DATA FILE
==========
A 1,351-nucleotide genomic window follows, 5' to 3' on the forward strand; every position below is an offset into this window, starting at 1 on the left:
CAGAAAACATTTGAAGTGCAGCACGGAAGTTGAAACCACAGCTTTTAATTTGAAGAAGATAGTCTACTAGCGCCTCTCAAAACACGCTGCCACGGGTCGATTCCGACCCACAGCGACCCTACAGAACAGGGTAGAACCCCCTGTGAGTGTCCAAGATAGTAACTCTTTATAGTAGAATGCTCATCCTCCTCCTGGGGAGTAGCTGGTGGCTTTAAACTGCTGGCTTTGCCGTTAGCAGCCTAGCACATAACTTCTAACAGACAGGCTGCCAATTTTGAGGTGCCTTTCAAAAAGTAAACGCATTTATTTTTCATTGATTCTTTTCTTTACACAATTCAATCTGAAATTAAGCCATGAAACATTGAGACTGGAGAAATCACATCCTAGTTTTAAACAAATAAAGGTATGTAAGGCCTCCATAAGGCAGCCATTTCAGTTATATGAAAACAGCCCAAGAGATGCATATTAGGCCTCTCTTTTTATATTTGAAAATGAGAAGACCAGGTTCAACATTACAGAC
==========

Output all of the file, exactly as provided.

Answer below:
A 1,351-nucleotide genomic window follows, 5' to 3' on the forward strand; every position below is an offset into this window, starting at 1 on the left:
CAGAAAACATTTGAAGTGCAGCACGGAAGTTGAAACCACAGCTTTTAATTTGAAGAAGATAGTCTACTAGCGCCTCTCAAAACACGCTGCCACGGGTCGATTCCGACCCACAGCGACCCTACAGAACAGGGTAGAACCCCCTGTGAGTGTCCAAGATAGTAACTCTTTATAGTAGAATGCTCATCCTCCTCCTGGGGAGTAGCTGGTGGCTTTAAACTGCTGGCTTTGCCGTTAGCAGCCTAGCACATAACTTCTAACAGACAGGCTGCCAATTTTGAGGTGCCTTTCAAAAAGTAAACGCATTTATTTTTCATTGATTCTTTTCTTTACACAATTCAATCTGAAATTAAGCCATGAAACATTGAGACTGGAGAAATCACATCCTAGTTTTAAACAAATAAAGGTATGTAAGGCCTCCATAAGGCAGCCATTTCAGTTATATGAAAACAGCCCAAGAGATGCATATTAGGCCTCTCTTTTTATATTTGAAAATGAGAAGACCAGGTTCAACATTACAGAC